180 meters underground, in a Halite (rock salt) mountain near the town of Zipaquirá, in Cundinamarca, Colombia was built one of the most unusual Cathedrals, the Salt Cathedral.
The Salt Cathedral of Zipaquira is a Roman Catholic Church and was initially built around 1932, by the miners that worked in the salt mine. The miners that every day were putting their lives in danger, carved a sanctuary as a place for their daily prayers. Every day, before starting to work, they were visiting the sanctuary praying and asking for protection. Over the years, their small sanctuary developed to a vast temple, with three sections representing the birth, life and death of Jesus. In 1992, due to safety concerns, the temple closed.
You have to walk 1.5km underground to reach this chamber.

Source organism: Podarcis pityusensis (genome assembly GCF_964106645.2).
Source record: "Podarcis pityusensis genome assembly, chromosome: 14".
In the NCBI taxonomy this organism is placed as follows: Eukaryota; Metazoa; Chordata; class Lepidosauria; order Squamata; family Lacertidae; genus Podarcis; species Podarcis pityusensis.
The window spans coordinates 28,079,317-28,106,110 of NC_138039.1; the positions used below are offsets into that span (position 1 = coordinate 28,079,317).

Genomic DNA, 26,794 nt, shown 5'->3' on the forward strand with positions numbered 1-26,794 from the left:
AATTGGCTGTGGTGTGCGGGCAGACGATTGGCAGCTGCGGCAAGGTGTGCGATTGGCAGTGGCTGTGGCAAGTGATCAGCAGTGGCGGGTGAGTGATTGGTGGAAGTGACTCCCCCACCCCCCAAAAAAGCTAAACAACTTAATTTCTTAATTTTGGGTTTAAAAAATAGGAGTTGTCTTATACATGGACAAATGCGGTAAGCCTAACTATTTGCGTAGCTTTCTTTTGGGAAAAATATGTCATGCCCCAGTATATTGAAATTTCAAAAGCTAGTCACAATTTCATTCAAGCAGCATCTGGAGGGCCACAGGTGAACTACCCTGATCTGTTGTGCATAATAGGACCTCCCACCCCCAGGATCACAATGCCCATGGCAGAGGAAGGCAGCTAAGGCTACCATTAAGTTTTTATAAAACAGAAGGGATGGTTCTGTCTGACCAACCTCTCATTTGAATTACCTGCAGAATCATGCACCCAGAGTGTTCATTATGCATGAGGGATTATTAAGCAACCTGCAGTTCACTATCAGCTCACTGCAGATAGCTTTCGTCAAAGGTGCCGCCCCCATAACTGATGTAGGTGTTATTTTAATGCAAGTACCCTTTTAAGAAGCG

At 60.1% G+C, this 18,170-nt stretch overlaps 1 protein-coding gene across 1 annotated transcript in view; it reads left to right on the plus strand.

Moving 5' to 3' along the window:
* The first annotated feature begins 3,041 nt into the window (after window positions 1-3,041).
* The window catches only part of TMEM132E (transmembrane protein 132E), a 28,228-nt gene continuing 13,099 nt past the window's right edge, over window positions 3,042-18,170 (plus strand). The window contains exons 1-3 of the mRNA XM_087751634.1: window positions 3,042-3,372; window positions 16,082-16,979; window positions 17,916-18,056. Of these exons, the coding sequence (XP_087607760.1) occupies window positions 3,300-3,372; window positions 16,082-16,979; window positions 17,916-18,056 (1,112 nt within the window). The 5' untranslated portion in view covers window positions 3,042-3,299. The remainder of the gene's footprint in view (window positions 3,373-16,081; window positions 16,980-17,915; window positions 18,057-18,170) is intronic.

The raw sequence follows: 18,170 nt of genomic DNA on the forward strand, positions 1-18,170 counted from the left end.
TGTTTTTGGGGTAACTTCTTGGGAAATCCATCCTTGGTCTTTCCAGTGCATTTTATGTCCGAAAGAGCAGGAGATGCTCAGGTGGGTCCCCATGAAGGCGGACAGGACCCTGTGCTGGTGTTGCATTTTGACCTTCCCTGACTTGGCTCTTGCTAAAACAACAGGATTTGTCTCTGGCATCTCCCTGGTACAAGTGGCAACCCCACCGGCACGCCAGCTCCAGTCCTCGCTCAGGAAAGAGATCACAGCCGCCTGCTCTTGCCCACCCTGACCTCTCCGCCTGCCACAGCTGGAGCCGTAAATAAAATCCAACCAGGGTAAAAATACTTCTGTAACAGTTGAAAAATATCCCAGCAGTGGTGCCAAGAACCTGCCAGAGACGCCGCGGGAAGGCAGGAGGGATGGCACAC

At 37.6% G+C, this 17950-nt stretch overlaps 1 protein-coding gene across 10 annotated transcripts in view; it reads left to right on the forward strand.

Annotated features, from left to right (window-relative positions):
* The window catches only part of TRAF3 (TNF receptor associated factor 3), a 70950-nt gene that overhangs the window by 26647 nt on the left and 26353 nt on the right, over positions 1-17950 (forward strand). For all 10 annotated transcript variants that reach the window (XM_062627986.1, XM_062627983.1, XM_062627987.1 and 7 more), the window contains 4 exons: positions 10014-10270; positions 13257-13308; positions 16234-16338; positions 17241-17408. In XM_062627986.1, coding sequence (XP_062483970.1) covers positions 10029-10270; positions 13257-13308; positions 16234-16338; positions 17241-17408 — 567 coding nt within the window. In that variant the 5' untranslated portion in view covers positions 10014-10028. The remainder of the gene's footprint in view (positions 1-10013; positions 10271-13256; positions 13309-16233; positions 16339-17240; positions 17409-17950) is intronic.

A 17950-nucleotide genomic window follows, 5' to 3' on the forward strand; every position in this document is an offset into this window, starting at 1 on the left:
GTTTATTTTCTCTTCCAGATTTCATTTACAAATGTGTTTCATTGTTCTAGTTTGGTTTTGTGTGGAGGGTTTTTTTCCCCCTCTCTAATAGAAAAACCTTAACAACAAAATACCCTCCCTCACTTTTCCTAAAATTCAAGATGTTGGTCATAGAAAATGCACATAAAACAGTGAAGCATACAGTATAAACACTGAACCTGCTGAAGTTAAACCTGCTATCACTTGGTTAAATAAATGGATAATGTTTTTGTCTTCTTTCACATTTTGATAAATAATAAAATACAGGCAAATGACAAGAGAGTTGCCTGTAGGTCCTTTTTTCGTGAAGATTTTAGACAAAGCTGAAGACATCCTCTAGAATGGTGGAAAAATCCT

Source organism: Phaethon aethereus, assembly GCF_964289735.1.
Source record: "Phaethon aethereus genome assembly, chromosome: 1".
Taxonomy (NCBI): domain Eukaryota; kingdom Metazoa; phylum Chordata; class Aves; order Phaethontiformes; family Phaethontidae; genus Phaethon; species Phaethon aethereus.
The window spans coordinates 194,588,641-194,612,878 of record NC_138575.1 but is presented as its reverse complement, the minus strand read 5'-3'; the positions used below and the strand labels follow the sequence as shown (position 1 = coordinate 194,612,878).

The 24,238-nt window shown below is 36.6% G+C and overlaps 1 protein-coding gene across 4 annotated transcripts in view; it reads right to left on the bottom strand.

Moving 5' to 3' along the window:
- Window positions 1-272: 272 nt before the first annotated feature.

The main hall boasts the biggest underground cross in the world.
The present Salt Cathedral was built in 1995, below the first one and is both bigger and deeper than the first. The architectural and artistic design was the inspiration of Bogotan architect Roswell Garavito. 250 thousand tons of rock salt had to be extracted to form the underground cathedral. The Salt Cathedral (also known as the “jewel of modern architecture”) heralded as one of Colombia’s greatest architectural and engineering achievements and in 2007 was declared the First Wonder of Colombia. It is more than just a curiosity, though: it receives as many as 3,000 visitors on Sundays! It is both bigger and deeper than the first. The cathedral was inaugurated in 1995, and in 2007 it was declared the First Wonder of Colombia.
It actually cannot officially be called a cathedral, since it has no bishop.
In Memorial for the miners who worked in this salt mine, and those who perished.
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